Thursday, 6 March 2008

A depressing day

It’s been a bit of a depressing day. My health – never brilliant – has been particularly bad. Microsoft are telling me my copy of Office is pirated which it isn’t because it came ready installed by MESH when I bought the computer. I envisage another eighteen months of fighting bureaucracies...

And I’ve been scanning in a load of documents and copies of things I have written. My greatest period of writing was the couple of years after my son David died. I found writing extremely therapeutic. Only someone who has lost a child can have any idea what the experience is like and even then everyone’s experience is different because we are all different and so were our children. For the few years after David died I was also heavily involved in writing leaflets for the Foundation for the Study of Infant Deaths, the making of a BBC 40 Minutes programme, addressing national and local meetings of parents and medical professions and helping to establish the Alder Centre at Alder Hey hospital. All this created a lot of paperwork. Now, looking through those writings to decide what to throw away and what to scan in has been depressing.

It’s now twenty one years since David died but it is something you never ‘get over’. The worst of the pain diminishes after the first three years or so but for another ten years it is safe to say not a day goes by without thinking about our child. After that there may be the very occasional forty eight hours where he or she does not get a thought – much as, when older, a child who has grown up and flown the nest may be momentarily not thought about. But the basic pain (suitably moderated by the fact that we are glad to have had the child whatever might later have happened) never goes... Today, it hardly seems like yesterday that David died and I’m very emotional. This isn’t helped by having ‘lost’ (what euphemisms we do use!) a well-loved nephew much more recently.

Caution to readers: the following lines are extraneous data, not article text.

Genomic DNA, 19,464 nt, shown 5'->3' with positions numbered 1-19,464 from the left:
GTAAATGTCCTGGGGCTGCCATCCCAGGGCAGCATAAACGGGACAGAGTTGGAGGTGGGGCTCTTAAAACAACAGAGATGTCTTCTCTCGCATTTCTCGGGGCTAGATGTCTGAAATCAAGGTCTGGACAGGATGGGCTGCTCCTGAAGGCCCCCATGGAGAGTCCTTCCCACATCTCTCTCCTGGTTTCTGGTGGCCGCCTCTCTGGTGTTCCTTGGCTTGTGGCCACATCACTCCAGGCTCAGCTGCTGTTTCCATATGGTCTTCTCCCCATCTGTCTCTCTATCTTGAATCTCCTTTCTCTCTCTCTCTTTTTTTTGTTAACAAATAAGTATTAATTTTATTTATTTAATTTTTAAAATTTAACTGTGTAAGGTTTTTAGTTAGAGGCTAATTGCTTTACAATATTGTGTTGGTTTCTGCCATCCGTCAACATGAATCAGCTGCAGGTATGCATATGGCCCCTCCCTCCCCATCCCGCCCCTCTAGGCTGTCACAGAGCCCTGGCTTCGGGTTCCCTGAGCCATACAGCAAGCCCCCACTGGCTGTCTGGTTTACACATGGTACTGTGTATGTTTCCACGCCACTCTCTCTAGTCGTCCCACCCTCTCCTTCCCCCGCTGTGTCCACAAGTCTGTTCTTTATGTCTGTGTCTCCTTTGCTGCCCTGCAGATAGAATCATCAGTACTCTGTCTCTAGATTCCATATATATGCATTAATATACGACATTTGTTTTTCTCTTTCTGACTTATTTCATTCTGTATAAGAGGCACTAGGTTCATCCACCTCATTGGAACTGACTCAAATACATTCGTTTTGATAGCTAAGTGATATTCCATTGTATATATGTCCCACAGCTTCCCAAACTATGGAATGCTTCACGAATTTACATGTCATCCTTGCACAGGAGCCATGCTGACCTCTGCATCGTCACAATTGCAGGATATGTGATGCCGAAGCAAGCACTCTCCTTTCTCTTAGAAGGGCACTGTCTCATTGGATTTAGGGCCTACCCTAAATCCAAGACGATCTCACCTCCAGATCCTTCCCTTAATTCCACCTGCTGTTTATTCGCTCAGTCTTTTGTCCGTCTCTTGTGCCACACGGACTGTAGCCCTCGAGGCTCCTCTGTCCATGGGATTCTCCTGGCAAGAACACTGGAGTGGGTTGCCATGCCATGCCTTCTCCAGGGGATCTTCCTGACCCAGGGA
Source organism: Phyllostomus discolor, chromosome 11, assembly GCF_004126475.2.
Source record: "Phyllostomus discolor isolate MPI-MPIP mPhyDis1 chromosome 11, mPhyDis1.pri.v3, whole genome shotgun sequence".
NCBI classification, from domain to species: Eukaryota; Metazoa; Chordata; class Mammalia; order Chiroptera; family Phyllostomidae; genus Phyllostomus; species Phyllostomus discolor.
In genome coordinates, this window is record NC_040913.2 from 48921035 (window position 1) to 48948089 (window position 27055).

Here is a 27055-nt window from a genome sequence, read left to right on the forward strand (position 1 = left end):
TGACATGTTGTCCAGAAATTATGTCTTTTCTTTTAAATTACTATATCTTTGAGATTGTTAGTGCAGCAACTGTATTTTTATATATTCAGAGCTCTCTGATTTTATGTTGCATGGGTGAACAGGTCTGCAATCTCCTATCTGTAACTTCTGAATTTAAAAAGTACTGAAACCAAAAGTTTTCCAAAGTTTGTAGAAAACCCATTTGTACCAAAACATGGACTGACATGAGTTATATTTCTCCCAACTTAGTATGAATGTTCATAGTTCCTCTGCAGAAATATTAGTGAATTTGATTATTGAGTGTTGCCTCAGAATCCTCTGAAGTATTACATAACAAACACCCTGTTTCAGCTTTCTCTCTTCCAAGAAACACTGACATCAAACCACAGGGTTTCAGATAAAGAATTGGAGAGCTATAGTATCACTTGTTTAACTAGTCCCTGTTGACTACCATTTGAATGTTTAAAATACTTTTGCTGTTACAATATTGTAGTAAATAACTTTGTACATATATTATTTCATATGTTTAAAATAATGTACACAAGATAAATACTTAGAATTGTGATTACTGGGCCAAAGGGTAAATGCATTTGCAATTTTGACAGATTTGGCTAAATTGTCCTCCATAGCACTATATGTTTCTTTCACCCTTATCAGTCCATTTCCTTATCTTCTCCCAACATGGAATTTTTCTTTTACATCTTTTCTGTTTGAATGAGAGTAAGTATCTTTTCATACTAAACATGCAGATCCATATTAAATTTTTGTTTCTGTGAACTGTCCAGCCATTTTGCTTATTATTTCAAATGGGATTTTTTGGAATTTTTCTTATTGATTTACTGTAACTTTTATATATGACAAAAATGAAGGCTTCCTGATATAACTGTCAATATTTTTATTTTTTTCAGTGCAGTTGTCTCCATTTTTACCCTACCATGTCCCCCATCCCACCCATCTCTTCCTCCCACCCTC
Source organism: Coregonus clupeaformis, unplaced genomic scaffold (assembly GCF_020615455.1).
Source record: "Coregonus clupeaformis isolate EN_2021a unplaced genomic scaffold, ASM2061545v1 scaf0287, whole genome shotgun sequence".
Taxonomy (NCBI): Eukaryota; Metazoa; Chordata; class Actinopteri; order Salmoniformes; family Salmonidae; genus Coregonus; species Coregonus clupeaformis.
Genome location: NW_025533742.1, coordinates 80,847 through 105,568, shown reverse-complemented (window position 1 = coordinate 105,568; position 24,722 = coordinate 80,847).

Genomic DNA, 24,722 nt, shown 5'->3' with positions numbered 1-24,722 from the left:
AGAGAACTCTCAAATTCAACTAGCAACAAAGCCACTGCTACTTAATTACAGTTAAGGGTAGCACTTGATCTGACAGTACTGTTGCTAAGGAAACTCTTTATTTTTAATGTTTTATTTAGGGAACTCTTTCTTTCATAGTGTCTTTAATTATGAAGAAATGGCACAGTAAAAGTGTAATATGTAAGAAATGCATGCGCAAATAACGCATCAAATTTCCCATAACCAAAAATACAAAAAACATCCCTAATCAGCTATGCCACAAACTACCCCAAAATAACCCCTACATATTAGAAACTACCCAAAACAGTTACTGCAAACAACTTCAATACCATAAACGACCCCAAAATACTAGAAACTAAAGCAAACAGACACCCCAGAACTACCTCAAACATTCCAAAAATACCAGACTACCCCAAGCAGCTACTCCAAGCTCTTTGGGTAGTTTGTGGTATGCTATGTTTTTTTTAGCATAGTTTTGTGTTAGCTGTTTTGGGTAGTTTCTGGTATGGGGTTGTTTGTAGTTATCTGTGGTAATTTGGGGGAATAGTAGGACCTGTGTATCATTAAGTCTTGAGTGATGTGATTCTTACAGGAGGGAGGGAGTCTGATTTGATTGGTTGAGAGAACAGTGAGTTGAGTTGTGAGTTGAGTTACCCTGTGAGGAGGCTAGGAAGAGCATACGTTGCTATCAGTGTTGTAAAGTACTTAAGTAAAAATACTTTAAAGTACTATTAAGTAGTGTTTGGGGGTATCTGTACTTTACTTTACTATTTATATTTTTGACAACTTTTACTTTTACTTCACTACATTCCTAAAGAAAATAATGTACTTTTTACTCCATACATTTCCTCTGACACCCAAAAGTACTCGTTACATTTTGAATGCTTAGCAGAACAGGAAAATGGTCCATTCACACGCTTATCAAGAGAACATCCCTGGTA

Tomorrow I’ll be fine. David won’t be any more alive; but the memories will be of the good times we had with him and not his death. Unfortunately my health won’t miraculously improve and I have a strong suspicion Microsoft won’t change its mind and be nice to me!

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